Multiwavelength monitoring of the BL lacertae object PKS 2155-304 in 1994 May. III. Probing the inner JET through multiwavelength correlations

C. Megan Urry, Aldo Treves, Laura Maraschi, Herman L. Marshall, Tsuneo Kii, Greg Madejski, Steve Penton, Joseph E. Pesce, Elena Pian, Annalisa Celotti, R. Fujimoto, F. Making, C. Otani, R. M. Sambruna, K. Sasaki, J. M. Shull, Paul S. Smith, T. Takahashi, M. Tashiro

Research output: Contribution to journalArticlepeer-review

86 Scopus citations


In 1994 May, the BL Lac object PKS 2155-304 was observed continuously for ∼10 days with the International Ultraviolet Explorer and the Extreme Ultraviolet Explorer and for 2 days with ASCA, as well as with ROSAT and with ground-based radio, infrared, and optical telescopes. The light curves show a well-defined X-ray flare followed by a broader, lower amplitude extreme-ultraviolet flare ∼1 day later and a broad, low-amplitude UV flare ∼2 days later. X-ray fluxes obtained at three well-separated times the preceding week indicate at least one previous flare of comparable amplitude or perhaps ongoing stochastic X-ray variations, and additional rapid variability was seen at the beginning of the IUE observation, when extremely sharp changes in UV flux occurred. The X-ray flux observed with ASCA flared by a factor of ∼2 in about half a day and decayed roughly as fast. In contrast, the subsequent UV flare had an amplitude of only ∼35% and lasted longer than 2 days. Assuming that the X-ray, EUV, and UV events are associated, the lags, the decrease of amplitude with wavelength, and the broadening of the temporal profile with wavelength are all qualitatively as expected for synchrotron emission from an inhomogeneous, relativistic jet. Because of the high quality of the data, we can rule out that the observed flares were caused by either a Fermi-type shock acceleration event or a pair cascade in a homogeneous synchrotron-emitting region. A homogeneous region is still possible if there was an instantaneous (t ≪ hours) injection of high-energy electrons that emit first at X-ray energies. Alternatively, the data are consistent with a compression wave or other disturbance crossing a region with stratified particle energy distributions. This kind of situation is expected to occur behind a shock front and/or in an inhomogeneous jet. The present light curves are in sharp contrast to the multiwavelength variability observed in 1991 November, when the amplitude was wavelength independent and the UV lagged the X-rays by less than ∼3 hr. This means that the origin of rapid multiwavelength variability in this blazar is complex, involving at least two different modes.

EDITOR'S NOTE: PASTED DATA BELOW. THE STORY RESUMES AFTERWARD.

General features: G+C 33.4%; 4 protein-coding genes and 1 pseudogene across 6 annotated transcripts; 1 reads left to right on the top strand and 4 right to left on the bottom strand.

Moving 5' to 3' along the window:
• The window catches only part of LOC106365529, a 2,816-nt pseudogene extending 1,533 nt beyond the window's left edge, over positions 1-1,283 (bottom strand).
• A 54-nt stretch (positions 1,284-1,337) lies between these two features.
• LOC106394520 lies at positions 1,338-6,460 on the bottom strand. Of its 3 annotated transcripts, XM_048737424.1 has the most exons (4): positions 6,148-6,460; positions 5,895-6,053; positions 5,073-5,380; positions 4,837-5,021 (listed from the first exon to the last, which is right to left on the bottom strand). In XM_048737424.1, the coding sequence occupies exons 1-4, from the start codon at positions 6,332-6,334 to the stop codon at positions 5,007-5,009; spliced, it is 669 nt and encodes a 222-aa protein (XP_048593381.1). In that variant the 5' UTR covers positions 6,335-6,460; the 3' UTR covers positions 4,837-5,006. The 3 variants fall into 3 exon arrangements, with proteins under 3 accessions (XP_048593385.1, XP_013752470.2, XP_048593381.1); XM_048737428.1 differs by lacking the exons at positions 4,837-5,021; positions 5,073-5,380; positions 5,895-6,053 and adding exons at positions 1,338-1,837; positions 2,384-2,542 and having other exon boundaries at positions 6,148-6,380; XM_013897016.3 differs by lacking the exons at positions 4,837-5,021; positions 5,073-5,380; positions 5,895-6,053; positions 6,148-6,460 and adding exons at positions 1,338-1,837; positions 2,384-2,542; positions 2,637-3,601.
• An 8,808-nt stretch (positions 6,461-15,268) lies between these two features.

Original languageEnglish (US)
Pages (from-to)799-809
Number of pages11
JournalAstrophysical Journal
Issue number2 PART I
StatePublished - 1997


  • BL Lacertae objects: individual (PKS 2155-304)
  • Galaxies: active
  • Galaxies: jets
  • Ultraviolet: galaxies
  • X-rays: galaxies

ASJC Scopus subject areas

  • Astronomy and Astrophysics
  • Space and Planetary Science


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